Dynamic verb types Further classified into sub-types: 1. durative vs. punctual whether situation described by verb lasts for a period of time or not John winked. (punctual) John slept. (durative) 2. telic/resultative vs. atelic whether verb describes a situation with a natural end-point I built a house (telic) I looked out over the mountains (atelic)
Semelfactive punctual verbs inherently punctual tend to describe situations which are very brief e.g. wink, blink, flash, shoot, knock, sneeze, cough Combination with durative adverbials like all night, results in clash between lexical aspect (non-durative) and the modifier (durative) The light flashed for an hour I knocked for 5 minutes Clash results in an iterative interpretation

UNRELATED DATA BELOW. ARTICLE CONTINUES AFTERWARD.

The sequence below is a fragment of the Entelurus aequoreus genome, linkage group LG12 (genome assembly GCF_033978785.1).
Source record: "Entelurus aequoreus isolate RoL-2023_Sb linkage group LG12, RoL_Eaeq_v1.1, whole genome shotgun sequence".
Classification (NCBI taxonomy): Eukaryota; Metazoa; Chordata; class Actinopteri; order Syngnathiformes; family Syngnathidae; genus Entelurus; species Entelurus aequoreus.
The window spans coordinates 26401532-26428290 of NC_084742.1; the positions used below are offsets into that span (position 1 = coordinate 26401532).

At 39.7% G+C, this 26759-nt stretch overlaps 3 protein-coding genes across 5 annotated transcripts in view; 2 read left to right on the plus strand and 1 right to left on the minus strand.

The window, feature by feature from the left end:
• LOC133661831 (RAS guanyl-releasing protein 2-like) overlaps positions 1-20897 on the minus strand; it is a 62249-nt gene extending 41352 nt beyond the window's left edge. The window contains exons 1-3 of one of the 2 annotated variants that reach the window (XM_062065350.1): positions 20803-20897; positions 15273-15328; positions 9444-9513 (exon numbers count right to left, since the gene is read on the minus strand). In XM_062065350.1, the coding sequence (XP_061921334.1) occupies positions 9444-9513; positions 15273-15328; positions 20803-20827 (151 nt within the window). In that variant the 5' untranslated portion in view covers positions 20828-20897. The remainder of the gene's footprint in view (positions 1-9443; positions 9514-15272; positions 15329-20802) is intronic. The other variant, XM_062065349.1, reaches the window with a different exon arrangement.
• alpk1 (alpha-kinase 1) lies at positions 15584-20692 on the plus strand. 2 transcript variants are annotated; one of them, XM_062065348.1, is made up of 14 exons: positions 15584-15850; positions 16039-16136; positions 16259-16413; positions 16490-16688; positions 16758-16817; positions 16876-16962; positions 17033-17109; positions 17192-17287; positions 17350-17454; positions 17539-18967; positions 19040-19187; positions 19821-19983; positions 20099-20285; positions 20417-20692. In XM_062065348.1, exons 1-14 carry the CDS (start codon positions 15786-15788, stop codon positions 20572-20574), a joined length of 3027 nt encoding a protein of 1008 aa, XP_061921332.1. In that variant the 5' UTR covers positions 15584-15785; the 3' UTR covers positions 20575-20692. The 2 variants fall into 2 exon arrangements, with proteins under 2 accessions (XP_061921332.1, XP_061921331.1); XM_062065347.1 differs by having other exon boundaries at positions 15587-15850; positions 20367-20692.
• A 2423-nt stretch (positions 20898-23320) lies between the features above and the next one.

More on durative verbs 1. Resultative durative verbs describe situations with a natural end-point She baked a meat pie. Process + end-point During the process, the meat pie doesn’t exist Meat pie is the result of the process. 2. Inchoative verbs describe situations which give rise to a new state The leaves turned brown. Process giving rise to new state At the start of the process, the leaves aren’t brown the state of being brown is the outcome
More on the telic/atelic distinction Though a verb can be inherently telic/atelic, the overall aspect of a sentence can change depending on grammatical environment: Atelic: Jane was singing. no specific endpoint Telic: Jane was singing a song. direct object gives rise to a telic reading singing a song has a natural endpoint